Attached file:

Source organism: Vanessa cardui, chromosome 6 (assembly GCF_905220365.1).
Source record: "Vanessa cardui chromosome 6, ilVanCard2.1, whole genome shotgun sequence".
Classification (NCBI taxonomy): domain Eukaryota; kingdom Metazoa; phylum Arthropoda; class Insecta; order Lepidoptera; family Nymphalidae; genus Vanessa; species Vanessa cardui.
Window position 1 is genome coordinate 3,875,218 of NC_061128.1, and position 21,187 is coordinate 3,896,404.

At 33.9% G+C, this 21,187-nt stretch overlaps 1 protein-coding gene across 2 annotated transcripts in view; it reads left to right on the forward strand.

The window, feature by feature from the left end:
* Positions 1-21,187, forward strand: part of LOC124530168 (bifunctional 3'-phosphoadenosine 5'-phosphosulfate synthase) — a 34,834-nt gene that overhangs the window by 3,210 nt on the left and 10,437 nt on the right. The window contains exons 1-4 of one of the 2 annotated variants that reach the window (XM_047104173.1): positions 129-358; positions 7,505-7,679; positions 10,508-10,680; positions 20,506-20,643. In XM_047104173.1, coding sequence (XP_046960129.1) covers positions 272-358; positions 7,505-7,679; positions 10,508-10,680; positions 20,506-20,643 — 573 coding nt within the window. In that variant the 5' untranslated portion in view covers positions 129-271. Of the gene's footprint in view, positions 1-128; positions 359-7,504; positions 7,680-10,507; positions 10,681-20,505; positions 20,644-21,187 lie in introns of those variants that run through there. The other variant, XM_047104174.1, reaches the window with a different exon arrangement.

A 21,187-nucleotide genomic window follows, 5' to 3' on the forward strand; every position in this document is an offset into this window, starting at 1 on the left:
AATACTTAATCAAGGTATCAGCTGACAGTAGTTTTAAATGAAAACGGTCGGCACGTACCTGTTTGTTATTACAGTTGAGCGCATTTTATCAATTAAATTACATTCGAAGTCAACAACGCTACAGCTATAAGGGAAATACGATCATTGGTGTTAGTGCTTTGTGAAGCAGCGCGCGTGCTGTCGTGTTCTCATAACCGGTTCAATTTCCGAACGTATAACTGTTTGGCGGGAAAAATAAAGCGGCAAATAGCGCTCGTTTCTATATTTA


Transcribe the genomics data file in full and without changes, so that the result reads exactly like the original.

Source organism: Vanessa cardui, chromosome 6 (assembly GCF_905220365.1).
Source record: "Vanessa cardui chromosome 6, ilVanCard2.1, whole genome shotgun sequence".
Classification (NCBI taxonomy): domain Eukaryota; kingdom Metazoa; phylum Arthropoda; class Insecta; order Lepidoptera; family Nymphalidae; genus Vanessa; species Vanessa cardui.
Window position 1 is genome coordinate 3,875,218 of NC_061128.1, and position 21,187 is coordinate 3,896,404.

At 33.9% G+C, this 21,187-nt stretch overlaps 1 protein-coding gene across 2 annotated transcripts in view; it reads left to right on the forward strand.

The window, feature by feature from the left end:
* Positions 1-21,187, forward strand: part of LOC124530168 (bifunctional 3'-phosphoadenosine 5'-phosphosulfate synthase) — a 34,834-nt gene that overhangs the window by 3,210 nt on the left and 10,437 nt on the right. The window contains exons 1-4 of one of the 2 annotated variants that reach the window (XM_047104173.1): positions 129-358; positions 7,505-7,679; positions 10,508-10,680; positions 20,506-20,643. In XM_047104173.1, coding sequence (XP_046960129.1) covers positions 272-358; positions 7,505-7,679; positions 10,508-10,680; positions 20,506-20,643 — 573 coding nt within the window. In that variant the 5' untranslated portion in view covers positions 129-271. Of the gene's footprint in view, positions 1-128; positions 359-7,504; positions 7,680-10,507; positions 10,681-20,505; positions 20,644-21,187 lie in introns of those variants that run through there. The other variant, XM_047104174.1, reaches the window with a different exon arrangement.

A 21,187-nucleotide genomic window follows, 5' to 3' on the forward strand; every position in this document is an offset into this window, starting at 1 on the left:
AATACTTAATCAAGGTATCAGCTGACAGTAGTTTTAAATGAAAACGGTCGGCACGTACCTGTTTGTTATTACAGTTGAGCGCATTTTATCAATTAAATTACATTCGAAGTCAACAACGCTACAGCTATAAGGGAAATACGATCATTGGTGTTAGTGCTTTGTGAAGCAGCGCGCGTGCTGTCGTGTTCTCATAACCGGTTCAATTTCCGAACGTATAACTGTTTGGCGGGAAAAATAAAGCGGCAAATAGCGCTCGTTTCTATATTTA